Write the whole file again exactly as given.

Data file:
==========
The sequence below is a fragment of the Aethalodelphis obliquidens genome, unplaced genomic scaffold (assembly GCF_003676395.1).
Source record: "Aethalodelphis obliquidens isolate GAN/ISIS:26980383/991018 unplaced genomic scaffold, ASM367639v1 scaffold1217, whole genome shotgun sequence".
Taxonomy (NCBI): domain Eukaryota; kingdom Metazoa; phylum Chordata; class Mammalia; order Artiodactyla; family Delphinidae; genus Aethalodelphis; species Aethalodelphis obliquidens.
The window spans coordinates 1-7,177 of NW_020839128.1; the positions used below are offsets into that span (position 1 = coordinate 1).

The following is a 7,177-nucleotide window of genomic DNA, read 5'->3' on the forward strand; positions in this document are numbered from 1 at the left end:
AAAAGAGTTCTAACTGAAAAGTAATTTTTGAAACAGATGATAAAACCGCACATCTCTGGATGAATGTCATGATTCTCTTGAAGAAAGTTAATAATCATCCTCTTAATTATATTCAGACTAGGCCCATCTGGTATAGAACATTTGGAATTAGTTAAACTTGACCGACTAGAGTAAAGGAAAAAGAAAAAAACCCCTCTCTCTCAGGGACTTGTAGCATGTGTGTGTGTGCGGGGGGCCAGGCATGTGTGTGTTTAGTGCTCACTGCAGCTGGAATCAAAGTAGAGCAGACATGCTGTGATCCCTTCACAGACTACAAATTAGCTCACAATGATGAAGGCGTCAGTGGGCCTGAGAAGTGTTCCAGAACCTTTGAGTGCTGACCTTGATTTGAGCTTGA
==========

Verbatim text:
The sequence below is a fragment of the Aethalodelphis obliquidens genome, unplaced genomic scaffold (assembly GCF_003676395.1).
Source record: "Aethalodelphis obliquidens isolate GAN/ISIS:26980383/991018 unplaced genomic scaffold, ASM367639v1 scaffold1217, whole genome shotgun sequence".
Taxonomy (NCBI): domain Eukaryota; kingdom Metazoa; phylum Chordata; class Mammalia; order Artiodactyla; family Delphinidae; genus Aethalodelphis; species Aethalodelphis obliquidens.
The window spans coordinates 1-7,177 of NW_020839128.1; the positions used below are offsets into that span (position 1 = coordinate 1).

The following is a 7,177-nucleotide window of genomic DNA, read 5'->3' on the forward strand; positions in this document are numbered from 1 at the left end:
AAAAGAGTTCTAACTGAAAAGTAATTTTTGAAACAGATGATAAAACCGCACATCTCTGGATGAATGTCATGATTCTCTTGAAGAAAGTTAATAATCATCCTCTTAATTATATTCAGACTAGGCCCATCTGGTATAGAACATTTGGAATTAGTTAAACTTGACCGACTAGAGTAAAGGAAAAAGAAAAAAACCCCTCTCTCTCAGGGACTTGTAGCATGTGTGTGTGTGCGGGGGGCCAGGCATGTGTGTGTTTAGTGCTCACTGCAGCTGGAATCAAAGTAGAGCAGACATGCTGTGATCCCTTCACAGACTACAAATTAGCTCACAATGATGAAGGCGTCAGTGGGCCTGAGAAGTGTTCCAGAACCTTTGAGTGCTGACCTTGATTTGAGCTTGA